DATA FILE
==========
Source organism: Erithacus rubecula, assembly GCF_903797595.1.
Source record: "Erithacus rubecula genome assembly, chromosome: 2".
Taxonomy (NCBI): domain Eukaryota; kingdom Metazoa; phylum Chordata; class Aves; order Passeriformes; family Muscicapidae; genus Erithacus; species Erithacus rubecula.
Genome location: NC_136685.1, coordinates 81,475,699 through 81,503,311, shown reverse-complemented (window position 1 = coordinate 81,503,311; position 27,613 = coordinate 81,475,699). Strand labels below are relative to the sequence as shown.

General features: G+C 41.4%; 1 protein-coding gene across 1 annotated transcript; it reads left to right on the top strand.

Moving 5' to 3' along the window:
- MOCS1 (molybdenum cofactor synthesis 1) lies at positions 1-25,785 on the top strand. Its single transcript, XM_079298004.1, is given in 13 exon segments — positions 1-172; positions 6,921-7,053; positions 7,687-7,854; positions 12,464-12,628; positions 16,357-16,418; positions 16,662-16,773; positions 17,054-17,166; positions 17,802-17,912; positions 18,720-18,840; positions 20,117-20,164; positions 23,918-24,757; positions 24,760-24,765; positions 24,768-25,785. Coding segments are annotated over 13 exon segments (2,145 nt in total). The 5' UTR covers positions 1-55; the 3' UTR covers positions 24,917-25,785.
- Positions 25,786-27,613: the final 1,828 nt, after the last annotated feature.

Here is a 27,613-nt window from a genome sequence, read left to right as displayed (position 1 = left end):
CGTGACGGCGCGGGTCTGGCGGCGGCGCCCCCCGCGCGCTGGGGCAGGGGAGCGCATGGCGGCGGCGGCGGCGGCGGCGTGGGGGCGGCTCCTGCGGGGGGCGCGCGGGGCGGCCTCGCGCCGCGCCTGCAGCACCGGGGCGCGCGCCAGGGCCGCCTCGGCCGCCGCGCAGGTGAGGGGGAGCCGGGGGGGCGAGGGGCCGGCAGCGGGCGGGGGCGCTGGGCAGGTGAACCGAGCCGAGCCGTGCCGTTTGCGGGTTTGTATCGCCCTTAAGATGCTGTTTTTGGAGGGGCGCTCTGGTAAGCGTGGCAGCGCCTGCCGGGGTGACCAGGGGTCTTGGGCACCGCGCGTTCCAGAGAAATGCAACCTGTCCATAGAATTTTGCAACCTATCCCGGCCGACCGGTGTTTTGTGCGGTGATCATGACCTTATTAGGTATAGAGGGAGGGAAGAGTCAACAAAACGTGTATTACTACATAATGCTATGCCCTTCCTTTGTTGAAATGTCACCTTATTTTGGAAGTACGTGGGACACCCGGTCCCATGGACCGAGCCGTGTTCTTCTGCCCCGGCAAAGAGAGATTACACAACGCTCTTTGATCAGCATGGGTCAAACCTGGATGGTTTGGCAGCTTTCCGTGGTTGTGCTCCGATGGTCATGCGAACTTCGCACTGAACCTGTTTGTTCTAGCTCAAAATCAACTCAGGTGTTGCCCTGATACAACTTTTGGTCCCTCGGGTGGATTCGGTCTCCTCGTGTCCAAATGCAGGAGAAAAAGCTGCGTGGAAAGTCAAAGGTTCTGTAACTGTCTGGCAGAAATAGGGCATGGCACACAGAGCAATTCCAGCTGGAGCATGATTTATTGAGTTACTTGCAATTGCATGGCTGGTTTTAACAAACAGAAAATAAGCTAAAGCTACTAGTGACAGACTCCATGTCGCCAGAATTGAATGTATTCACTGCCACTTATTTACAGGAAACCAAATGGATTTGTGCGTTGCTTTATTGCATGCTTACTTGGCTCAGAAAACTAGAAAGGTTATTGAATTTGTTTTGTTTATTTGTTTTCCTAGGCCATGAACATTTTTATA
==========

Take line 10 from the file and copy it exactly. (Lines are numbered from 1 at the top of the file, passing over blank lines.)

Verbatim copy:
CGTGACGGCGCGGGTCTGGCGGCGGCGCCCCCCGCGCGCTGGGGCAGGGGAGCGCATGGCGGCGGCGGCGGCGGCGGCGTGGGGGCGGCTCCTGCGGGGGGCGCGCGGGGCGGCCTCGCGCCGCGCCTGCAGCACCGGGGCGCGCGCCAGGGCCGCCTCGGCCGCCGCGCAGGTGAGGGGGAGCCGGGGGGGCGAGGGGCCGGCAGCGGGCGGGGGCGCTGGGCAGGTGAACCGAGCCGAGCCGTGCCGTTTGCGGGTTTGTATCGCCCTTAAGATGCTGTTTTTGGAGGGGCGCTCTGGTAAGCGTGGCAGCGCCTGCCGGGGTGACCAGGGGTCTTGGGCACCGCGCGTTCCAGAGAAATGCAACCTGTCCATAGAATTTTGCAACCTATCCCGGCCGACCGGTGTTTTGTGCGGTGATCATGACCTTATTAGGTATAGAGGGAGGGAAGAGTCAACAAAACGTGTATTACTACATAATGCTATGCCCTTCCTTTGTTGAAATGTCACCTTATTTTGGAAGTACGTGGGACACCCGGTCCCATGGACCGAGCCGTGTTCTTCTGCCCCGGCAAAGAGAGATTACACAACGCTCTTTGATCAGCATGGGTCAAACCTGGATGGTTTGGCAGCTTTCCGTGGTTGTGCTCCGATGGTCATGCGAACTTCGCACTGAACCTGTTTGTTCTAGCTCAAAATCAACTCAGGTGTTGCCCTGATACAACTTTTGGTCCCTCGGGTGGATTCGGTCTCCTCGTGTCCAAATGCAGGAGAAAAAGCTGCGTGGAAAGTCAAAGGTTCTGTAACTGTCTGGCAGAAATAGGGCATGGCACACAGAGCAATTCCAGCTGGAGCATGATTTATTGAGTTACTTGCAATTGCATGGCTGGTTTTAACAAACAGAAAATAAGCTAAAGCTACTAGTGACAGACTCCATGTCGCCAGAATTGAATGTATTCACTGCCACTTATTTACAGGAAACCAAATGGATTTGTGCGTTGCTTTATTGCATGCTTACTTGGCTCAGAAAACTAGAAAGGTTATTGAATTTGTTTTGTTTATTTGTTTTCCTAGGCCATGAACATTTTTATA